It Can Take 10 Years to Break Even on an Electric Car

Elon Musk gestures as he speaks during a press conference at SpaceX's Starbase facility ne
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Tesla announced that it delivered 466,140 electric vehicles in its second quarter — “more than 80 percent higher” than the year before. 

This comes after Tesla CEO Elon Musk decided to lower prices in order to boost sales and rival competitive manufacturers, BBC reported.

“We’re not ‘starting a price war’, we’re just lowering prices to enable affordability at scale,” Musk wrote on Twitter.

Despite slashing vehicle prices by as much as 20 percent in the U.S. market, the typical cost of a new electric vehicle is still approximately $17,500 more than a new gas-powered vehicle, according to the DailyMail. 

However, proponents for electric vehicles argue that between the lower maintenance and fuel costs, this newer technology is cheaper in the long run when compared to traditional gas-powered vehicles. 

But experts are claiming that it might take as long as six years to break even and even as long as ten years to see the premium pay off. However, depending on their income, some motorists are eligible for a $7,500 tax credit. 

Charging an electric vehicle is the equivalent cost to filling up a tank with gas at $1 per gallon, according to the Natural Resources Defense Council. The average cost of gas in the United States was $3.53 a gallon on July 7. 

Tilly Armstrong with the Daily Mail used the US Department of Energy’s calculator to compare the  2023 Volkswagen Tiguan and the 2023 Volkswagen ID 4 EV:

For example, if you compare the 2023 Volkswagen ID 4 EV – which costs around $38,995 – with the similarly sized 2023 Volkswagen Tiguan, which starts at around $26,950 – the electric car is $12,045 more expensive at the outset.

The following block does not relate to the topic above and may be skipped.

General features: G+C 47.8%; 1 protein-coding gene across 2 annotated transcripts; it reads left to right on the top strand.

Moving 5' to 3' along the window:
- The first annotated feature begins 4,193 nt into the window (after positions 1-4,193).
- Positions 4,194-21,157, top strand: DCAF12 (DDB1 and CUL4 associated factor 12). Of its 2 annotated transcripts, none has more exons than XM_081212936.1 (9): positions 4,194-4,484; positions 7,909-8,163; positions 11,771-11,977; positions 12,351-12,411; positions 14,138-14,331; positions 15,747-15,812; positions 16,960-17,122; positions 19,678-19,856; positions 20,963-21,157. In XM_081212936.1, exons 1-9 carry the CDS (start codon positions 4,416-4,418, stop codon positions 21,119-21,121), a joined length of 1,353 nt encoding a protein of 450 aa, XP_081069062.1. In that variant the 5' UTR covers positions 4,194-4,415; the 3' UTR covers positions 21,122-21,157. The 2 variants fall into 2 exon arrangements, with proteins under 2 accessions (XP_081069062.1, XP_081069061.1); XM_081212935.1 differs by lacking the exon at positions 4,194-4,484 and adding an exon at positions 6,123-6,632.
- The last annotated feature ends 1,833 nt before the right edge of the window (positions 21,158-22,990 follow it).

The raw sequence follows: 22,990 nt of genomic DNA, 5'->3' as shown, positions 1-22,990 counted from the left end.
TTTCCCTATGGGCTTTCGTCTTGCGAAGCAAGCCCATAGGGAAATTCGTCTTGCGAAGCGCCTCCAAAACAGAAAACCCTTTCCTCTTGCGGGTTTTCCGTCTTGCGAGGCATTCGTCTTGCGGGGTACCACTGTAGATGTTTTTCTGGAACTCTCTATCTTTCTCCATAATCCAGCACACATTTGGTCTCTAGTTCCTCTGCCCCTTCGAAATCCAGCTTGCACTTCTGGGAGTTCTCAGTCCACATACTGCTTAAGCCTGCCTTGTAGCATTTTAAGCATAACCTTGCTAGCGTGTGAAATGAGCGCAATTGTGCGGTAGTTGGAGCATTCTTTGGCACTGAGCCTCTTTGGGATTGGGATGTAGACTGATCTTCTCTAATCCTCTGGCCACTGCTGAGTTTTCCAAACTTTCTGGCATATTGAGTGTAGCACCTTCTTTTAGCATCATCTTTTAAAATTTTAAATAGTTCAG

The calculator estimates that the electric car owner will save $1,404 a year charging their vehicle rather than filling up on gas. 

By dividing the price premium on the EV by the estimated annual savings on fuel, it would take over eight years to break even on the purchase. 

While charging electric vehicles may be cheaper than fill-ups at the pump, charging stations are limited — especially in rural areas. 

In addition, extremely hot and cold climates can shorten the battery life by a third.  

While insurance premiums tend to be 5 to 15 percent higher on electric vehicles, these vehicles boast lower maintenance costs at the mechanic shop, and they also have a longer life span, according to Robert Walden, founder of Vehicle Freak.

“Oil changes, timing belts, water pumps – it’s a long list, and none of it applies to EVs. Less maintenance also equals more money in your pocket,” Walden told the Daily Mail.

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Sacramento Metropolitan Fire District via Storyful


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